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Ady and I had close relationships with his caregivers, many of whom worked with us for years. They allowed Ady to continue to live in our home, surrounded by his family, even after his paralysis had progressed to the point where I could not care for him on my own.

It’s likely that most A.L.S. patients do not have access to this kind of support — or to adequate caregiving in general. Health insurance plans cover little, if any, in-home caregiving to assist with the tasks of daily life (as opposed to skilled nursing services, which administer medicines and change bandages, for example). Medicare also does not cover assistance with activities like bathing and dressing. To qualify for Medicaid — which varies state by state and has lengthy wait lists for home care — patients and their families usually must exhaust almost all of their assets first, which would have left me, as a now 39-year-old widow, with almost no savings. We were fortunate to arrive at an ad hoc arrangement with our health insurance company that reimbursed most of Ady’s caregiving costs, which totaled about $40,000 a month for round-the-clock care.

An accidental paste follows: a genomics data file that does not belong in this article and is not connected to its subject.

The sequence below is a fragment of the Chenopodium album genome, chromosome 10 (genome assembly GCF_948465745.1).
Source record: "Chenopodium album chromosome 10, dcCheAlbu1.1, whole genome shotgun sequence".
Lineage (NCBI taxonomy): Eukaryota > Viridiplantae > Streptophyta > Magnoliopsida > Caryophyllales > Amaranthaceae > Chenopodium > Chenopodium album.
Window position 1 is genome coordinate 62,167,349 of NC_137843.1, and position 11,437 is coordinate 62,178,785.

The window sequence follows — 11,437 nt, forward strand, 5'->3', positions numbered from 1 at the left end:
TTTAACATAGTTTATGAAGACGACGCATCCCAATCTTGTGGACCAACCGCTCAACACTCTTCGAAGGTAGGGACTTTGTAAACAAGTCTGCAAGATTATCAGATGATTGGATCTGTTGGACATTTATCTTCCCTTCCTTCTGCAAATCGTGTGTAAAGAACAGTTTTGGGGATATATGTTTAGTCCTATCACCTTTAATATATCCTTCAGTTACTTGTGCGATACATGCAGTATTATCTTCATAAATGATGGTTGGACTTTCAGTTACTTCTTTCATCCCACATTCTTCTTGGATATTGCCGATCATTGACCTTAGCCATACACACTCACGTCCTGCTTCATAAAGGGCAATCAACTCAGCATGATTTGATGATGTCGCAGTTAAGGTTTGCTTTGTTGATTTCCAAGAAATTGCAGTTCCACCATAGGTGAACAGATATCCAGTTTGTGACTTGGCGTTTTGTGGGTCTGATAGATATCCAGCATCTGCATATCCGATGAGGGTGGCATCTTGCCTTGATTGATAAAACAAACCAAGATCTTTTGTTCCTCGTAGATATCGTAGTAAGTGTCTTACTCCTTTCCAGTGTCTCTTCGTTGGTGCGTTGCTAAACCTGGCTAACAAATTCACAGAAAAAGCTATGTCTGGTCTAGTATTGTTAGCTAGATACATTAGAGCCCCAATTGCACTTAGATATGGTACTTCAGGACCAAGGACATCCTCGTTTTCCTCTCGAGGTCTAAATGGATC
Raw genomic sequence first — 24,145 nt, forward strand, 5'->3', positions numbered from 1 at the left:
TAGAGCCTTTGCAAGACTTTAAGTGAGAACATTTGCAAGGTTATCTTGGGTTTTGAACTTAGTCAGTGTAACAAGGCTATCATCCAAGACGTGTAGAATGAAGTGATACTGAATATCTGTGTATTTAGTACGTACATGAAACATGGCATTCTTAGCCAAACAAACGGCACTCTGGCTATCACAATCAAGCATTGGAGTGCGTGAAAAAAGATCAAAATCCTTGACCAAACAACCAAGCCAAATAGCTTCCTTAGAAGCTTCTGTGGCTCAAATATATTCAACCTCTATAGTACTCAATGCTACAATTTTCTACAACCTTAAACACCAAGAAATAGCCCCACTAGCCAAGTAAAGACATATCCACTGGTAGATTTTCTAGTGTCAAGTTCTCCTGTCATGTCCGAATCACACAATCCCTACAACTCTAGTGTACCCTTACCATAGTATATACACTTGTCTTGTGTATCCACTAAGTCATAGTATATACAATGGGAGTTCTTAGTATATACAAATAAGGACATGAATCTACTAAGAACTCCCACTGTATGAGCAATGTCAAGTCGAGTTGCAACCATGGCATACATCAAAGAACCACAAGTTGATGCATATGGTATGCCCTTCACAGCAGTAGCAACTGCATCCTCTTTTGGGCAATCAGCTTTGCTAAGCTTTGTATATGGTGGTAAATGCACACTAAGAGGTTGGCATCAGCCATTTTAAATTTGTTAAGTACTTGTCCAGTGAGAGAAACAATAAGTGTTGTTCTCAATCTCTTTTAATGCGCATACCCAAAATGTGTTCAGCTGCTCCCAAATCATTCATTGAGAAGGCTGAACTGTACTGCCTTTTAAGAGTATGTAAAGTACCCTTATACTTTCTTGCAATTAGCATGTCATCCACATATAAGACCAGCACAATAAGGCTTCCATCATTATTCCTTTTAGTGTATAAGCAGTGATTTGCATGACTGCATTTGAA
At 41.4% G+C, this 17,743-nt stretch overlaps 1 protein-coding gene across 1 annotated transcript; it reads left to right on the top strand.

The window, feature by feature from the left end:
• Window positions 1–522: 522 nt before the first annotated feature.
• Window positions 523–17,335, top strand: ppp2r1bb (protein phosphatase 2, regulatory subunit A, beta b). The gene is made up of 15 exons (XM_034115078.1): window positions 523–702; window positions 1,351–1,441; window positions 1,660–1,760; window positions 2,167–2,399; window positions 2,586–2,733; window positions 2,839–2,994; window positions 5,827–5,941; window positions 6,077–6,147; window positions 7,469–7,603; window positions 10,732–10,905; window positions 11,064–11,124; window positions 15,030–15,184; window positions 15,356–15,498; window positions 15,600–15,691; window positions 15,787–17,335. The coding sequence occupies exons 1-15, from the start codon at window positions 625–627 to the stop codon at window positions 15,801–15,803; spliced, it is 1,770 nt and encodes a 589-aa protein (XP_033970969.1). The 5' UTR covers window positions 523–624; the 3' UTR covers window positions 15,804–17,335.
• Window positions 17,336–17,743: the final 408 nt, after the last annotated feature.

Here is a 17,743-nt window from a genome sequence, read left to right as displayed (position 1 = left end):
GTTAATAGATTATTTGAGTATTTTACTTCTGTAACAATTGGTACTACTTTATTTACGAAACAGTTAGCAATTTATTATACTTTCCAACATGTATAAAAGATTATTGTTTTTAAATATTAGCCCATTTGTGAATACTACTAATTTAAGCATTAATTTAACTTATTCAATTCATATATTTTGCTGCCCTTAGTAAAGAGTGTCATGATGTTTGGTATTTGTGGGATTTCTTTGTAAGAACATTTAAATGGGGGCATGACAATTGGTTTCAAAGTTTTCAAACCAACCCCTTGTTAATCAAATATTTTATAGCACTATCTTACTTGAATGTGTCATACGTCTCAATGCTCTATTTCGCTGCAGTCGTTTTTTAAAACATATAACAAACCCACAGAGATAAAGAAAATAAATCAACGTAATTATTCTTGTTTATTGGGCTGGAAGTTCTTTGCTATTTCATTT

You read that right — by the end of his life, we paid nearly half a million dollars a year for Ady’s care.

Early in Ady’s illness, he and I had resisted hiring caregivers, wanting to hold on to our normal life and fearing that having strangers in our home would be too intrusive. But once we reached the stage when we needed additional help, it turned out that having it allowed a little normalcy back into our lives. He and I could be partners again, rather than patient and caregiver. We could relax, chat and watch TV in the evenings, instead of my going through an hourslong routine — after putting our children to sleep first — to get him ready for bed. To be candid, hiring caregivers saved our marriage.

Read more in the New York Times.

Written by External Article
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